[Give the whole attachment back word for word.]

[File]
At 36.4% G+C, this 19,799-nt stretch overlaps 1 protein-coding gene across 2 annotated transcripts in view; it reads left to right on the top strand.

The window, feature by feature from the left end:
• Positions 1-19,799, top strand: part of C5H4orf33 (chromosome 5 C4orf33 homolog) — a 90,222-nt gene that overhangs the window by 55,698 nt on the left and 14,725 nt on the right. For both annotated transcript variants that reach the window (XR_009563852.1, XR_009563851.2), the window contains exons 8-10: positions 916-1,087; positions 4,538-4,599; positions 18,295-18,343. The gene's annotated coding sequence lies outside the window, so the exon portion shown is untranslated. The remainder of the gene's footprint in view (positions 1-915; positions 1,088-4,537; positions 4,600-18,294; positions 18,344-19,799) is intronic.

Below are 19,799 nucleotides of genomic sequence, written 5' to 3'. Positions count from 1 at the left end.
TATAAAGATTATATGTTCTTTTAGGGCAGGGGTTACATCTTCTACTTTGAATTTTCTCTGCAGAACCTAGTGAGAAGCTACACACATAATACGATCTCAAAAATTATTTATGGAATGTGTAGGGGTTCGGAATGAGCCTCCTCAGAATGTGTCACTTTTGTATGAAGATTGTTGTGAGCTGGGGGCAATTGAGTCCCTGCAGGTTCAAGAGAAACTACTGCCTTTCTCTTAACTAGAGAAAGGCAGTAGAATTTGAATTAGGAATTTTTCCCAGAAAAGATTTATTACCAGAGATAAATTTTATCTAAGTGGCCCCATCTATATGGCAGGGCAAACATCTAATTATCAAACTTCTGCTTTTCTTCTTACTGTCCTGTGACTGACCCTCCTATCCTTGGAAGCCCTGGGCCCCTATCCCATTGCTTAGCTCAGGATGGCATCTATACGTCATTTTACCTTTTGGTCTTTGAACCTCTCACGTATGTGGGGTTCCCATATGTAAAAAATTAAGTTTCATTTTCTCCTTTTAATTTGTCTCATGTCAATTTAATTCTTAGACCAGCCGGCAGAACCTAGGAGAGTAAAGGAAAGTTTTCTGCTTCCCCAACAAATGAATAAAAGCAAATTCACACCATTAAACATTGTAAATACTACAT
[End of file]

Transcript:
At 36.4% G+C, this 19,799-nt stretch overlaps 1 protein-coding gene across 2 annotated transcripts in view; it reads left to right on the top strand.

The window, feature by feature from the left end:
• Positions 1-19,799, top strand: part of C5H4orf33 (chromosome 5 C4orf33 homolog) — a 90,222-nt gene that overhangs the window by 55,698 nt on the left and 14,725 nt on the right. For both annotated transcript variants that reach the window (XR_009563852.1, XR_009563851.2), the window contains exons 8-10: positions 916-1,087; positions 4,538-4,599; positions 18,295-18,343. The gene's annotated coding sequence lies outside the window, so the exon portion shown is untranslated. The remainder of the gene's footprint in view (positions 1-915; positions 1,088-4,537; positions 4,600-18,294; positions 18,344-19,799) is intronic.

Below are 19,799 nucleotides of genomic sequence, written 5' to 3'. Positions count from 1 at the left end.
TATAAAGATTATATGTTCTTTTAGGGCAGGGGTTACATCTTCTACTTTGAATTTTCTCTGCAGAACCTAGTGAGAAGCTACACACATAATACGATCTCAAAAATTATTTATGGAATGTGTAGGGGTTCGGAATGAGCCTCCTCAGAATGTGTCACTTTTGTATGAAGATTGTTGTGAGCTGGGGGCAATTGAGTCCCTGCAGGTTCAAGAGAAACTACTGCCTTTCTCTTAACTAGAGAAAGGCAGTAGAATTTGAATTAGGAATTTTTCCCAGAAAAGATTTATTACCAGAGATAAATTTTATCTAAGTGGCCCCATCTATATGGCAGGGCAAACATCTAATTATCAAACTTCTGCTTTTCTTCTTACTGTCCTGTGACTGACCCTCCTATCCTTGGAAGCCCTGGGCCCCTATCCCATTGCTTAGCTCAGGATGGCATCTATACGTCATTTTACCTTTTGGTCTTTGAACCTCTCACGTATGTGGGGTTCCCATATGTAAAAAATTAAGTTTCATTTTCTCCTTTTAATTTGTCTCATGTCAATTTAATTCTTAGACCAGCCGGCAGAACCTAGGAGAGTAAAGGAAAGTTTTCTGCTTCCCCAACAAATGAATAAAAGCAAATTCACACCATTAAACATTGTAAATACTACAT